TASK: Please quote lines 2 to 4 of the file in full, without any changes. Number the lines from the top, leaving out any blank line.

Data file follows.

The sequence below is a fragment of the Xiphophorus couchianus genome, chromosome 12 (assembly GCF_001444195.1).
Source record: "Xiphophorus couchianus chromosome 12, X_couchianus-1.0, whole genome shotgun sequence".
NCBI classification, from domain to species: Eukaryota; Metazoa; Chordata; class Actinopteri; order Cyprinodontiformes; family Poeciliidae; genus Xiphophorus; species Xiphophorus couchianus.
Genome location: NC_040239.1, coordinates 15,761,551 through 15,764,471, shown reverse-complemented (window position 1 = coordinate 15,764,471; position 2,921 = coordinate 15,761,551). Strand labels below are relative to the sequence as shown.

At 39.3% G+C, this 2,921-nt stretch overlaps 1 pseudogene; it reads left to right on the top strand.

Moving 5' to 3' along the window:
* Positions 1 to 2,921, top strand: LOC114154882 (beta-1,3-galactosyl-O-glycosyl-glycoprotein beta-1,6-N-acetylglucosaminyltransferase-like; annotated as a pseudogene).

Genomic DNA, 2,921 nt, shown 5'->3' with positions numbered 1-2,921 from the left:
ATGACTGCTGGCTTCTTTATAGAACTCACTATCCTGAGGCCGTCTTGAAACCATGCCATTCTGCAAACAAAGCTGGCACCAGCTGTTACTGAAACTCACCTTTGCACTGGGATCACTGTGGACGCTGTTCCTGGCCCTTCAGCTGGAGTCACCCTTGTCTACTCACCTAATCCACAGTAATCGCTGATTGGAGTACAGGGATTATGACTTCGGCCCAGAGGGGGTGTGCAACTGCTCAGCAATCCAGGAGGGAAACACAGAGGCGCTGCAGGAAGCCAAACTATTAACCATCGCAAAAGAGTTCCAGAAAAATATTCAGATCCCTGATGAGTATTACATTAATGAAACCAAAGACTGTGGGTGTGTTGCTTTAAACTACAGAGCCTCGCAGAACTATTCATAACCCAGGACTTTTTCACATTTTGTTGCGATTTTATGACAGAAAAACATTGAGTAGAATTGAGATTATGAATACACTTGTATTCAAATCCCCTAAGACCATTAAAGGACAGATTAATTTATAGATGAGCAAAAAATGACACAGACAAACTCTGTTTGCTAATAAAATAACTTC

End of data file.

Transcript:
Source record: "Xiphophorus couchianus chromosome 12, X_couchianus-1.0, whole genome shotgun sequence".
NCBI classification, from domain to species: Eukaryota; Metazoa; Chordata; class Actinopteri; order Cyprinodontiformes; family Poeciliidae; genus Xiphophorus; species Xiphophorus couchianus.
Genome location: NC_040239.1, coordinates 15,761,551 through 15,764,471, shown reverse-complemented (window position 1 = coordinate 15,764,471; position 2,921 = coordinate 15,761,551). Strand labels below are relative to the sequence as shown.